Generic Name and Formulations:
Coagulation Factor X (human) 250 IU, 500 IU; per vial; lyophilized pwd for IV infusion after reconstitution; preservative-free.
Indications for COAGADEX:
In patients with Factor X deficiency: for on-demand treatment and control of bleeding episodes and for perioperative management in mild hereditary Factor X deficiency.
Limitations Of use:
Not studied in perioperative management in major surgery for patients with moderate and severe hereditary Factor X deficiency.
Dosage Required (IU) = Body Weight (kg) × Desired Factor X Increase (IU/dL) × 0.5 (IU/kg per IU/dL). Give by IV infusion at a rate of 10mL/min; max 20mL/min. Bleeding: 25 IU/kg at first sign of bleeding; repeat every 24hrs until the bleed stops. Perioperative: Pre-op: raise plasma FX levels to 70–90 IU/dL; Post-op: repeat dose as needed to maintain FX levels at minimum of 50 IU/dL until patient is no longer at bleeding risk. All: max 60 IU/kg daily. Adjust based on response.
Monitor for development of Factor X inhibitors. Immediately discontinue if hypersensitivity reactions occur. Contains human plasma; monitor for possible infection transmission (eg, viruses, Creutzfeldt-Jakob disease agent). Pregnancy. Nursing mothers.
Caution with concomitant other Factor X-containing plasma products (eg, fresh frozen plasma, prothrombin complex concentrates).
Infusion site erythema/pain, fatigue, back pain; anaphylaxis, possible antibody formation.
Single-dose vial—1 (w. diluent, supplies)
Sign Up for Free e-newsletters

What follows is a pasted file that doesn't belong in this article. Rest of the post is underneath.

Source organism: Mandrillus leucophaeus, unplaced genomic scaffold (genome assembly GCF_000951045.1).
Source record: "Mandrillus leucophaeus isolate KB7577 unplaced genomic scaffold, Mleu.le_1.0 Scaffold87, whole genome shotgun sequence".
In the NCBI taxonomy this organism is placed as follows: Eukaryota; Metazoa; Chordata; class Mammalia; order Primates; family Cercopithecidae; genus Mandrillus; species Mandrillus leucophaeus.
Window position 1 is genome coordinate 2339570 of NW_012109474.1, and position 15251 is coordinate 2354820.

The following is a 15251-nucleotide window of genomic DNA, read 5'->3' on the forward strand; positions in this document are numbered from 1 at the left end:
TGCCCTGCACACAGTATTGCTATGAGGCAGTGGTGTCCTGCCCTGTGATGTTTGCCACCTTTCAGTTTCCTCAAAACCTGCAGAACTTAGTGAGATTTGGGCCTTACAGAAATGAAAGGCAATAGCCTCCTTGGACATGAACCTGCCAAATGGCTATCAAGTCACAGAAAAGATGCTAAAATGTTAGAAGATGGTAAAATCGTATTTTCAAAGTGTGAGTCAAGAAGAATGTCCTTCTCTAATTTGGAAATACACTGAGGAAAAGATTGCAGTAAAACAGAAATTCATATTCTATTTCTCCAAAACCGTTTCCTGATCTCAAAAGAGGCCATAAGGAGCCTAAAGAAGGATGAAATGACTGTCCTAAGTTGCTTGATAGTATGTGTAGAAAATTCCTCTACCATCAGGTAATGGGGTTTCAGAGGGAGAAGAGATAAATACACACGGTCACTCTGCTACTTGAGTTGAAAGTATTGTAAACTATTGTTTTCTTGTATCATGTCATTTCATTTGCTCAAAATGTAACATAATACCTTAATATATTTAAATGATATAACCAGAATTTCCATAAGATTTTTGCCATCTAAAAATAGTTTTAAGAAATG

- Study Finds Association Between Folate Intake and Risk of Cutaneous Melanoma
- Carfilzomib Benefits May Outweigh Cardiovascular Risk in Multiple Myeloma
- Bariatric Surgery Reduced Risk of Some Cancers in Obese Patients
- The Caregivers' Cancer Journey
- Genetic Link Between Depression and Breast Cancer Remains Unclear
- Implementing an Ambulatory Adherence Program May Improve Oral Anticancer Medications Compliance
- Exercise Habits Influence Mortality in Adult Survivors of Childhood Cancer
- Managing Dyspnea With Fentanyl in Patients With Cancer at End of Life
- CALM: A Depression Intervention for Cancer Patients at the End of Life
- High BMI Among Premenopausal Women May Improve Risk for Breast Cancer
- Fertility Preservation in Hodgkin's Lymphoma Patients That Undergo Targeted Molecular Therapies: An Important Step Forward From the Chemotherapy Era
- Survey of ACEP Councilors Reveals NP, PA Staffing Models, Practice Patterns Vary
- Breath Analysis May Be an Effective Diagnostic for Pancreatic Cancer
- Genetic Susceptibility to Pancreatic Cancer Linked to 6 Specific Gene Mutations
- Dinner Hour and Sleep Habits Affect Risk of Breast, Prostate Cancers
Regimen and Drug Listings
GET FULL LISTINGS OF TREATMENT Regimens and Drug INFORMATION
|Head and Neck Cancer||Regimens||Drugs|